May 02, 2024 - Sale 2667

Sale 2667 - Lot 48

Price Realized: $ 1,375
?Final Price Realized includes Buyer’s Premium added to Hammer Price
Estimate: $ 2,000 - $ 3,000

Oil on canvas, circa 1945. 305x405 mm; 12¼x16 inches. Signed, Rattner, lower left and right, and countersigned in oil, lower left, and on verso.

Provenance: Private collection, Chicago.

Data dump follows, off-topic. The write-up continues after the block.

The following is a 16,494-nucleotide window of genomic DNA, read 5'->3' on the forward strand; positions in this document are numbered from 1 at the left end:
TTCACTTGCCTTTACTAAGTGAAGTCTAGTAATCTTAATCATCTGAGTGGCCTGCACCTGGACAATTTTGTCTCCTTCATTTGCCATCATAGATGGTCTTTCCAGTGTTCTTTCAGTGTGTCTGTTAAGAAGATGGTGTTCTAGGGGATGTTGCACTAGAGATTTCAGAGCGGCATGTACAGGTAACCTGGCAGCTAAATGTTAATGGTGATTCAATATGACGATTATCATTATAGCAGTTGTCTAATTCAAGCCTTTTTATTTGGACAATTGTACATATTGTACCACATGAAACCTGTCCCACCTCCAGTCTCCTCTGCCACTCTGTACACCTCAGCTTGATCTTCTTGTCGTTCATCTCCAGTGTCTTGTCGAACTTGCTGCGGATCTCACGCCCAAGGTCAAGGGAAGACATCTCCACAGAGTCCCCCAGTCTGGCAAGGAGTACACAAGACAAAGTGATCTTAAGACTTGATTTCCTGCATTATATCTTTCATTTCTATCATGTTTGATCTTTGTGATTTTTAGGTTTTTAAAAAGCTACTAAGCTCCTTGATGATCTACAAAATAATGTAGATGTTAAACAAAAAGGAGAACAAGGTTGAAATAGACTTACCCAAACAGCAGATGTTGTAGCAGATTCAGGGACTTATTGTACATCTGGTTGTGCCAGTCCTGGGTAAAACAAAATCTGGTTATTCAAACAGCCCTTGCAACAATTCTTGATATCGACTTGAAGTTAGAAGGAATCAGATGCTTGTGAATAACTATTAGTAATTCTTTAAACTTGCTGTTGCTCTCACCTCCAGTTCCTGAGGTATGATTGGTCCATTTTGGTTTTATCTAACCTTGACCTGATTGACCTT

Rattner (1895-1978) was born in Poughkeepsie, New York to a Russian-Jewish father and a Romanian-Jewish mother. He initially intended to be an architect, attending George Washington University, Washington, D.C. Deciding instead to concentrate on painting, he then went on to study art at the Corcoran School of Art and the Pennsylvania Academy of the Fine Arts. After college, he served in the U.S. Army's American Camouflage Corps (his unit's commanding officer was Homer Saint-Gaudens, son of sculptor Augustus Saint-Gaudens). Following the war, Rattner lived in Paris from 1920 to 1940, absorbing the influence of both the Impressionists and Post-Impressionists, as well as contemporaries including Pablo Picasso and Georges Rouault. This early abstract work by Rattner, one of a handful of American artists who worked in Paris at the time and bridged early 20th century modernist European movements such as Cubism with mid-century American Abstract Expressionism, was likely made in Paris or soon after his return to New York in the early 1940s. Rattner also taught fine art at , including The New School, New York (1947–55), and Yale University, New Haven (1952–53).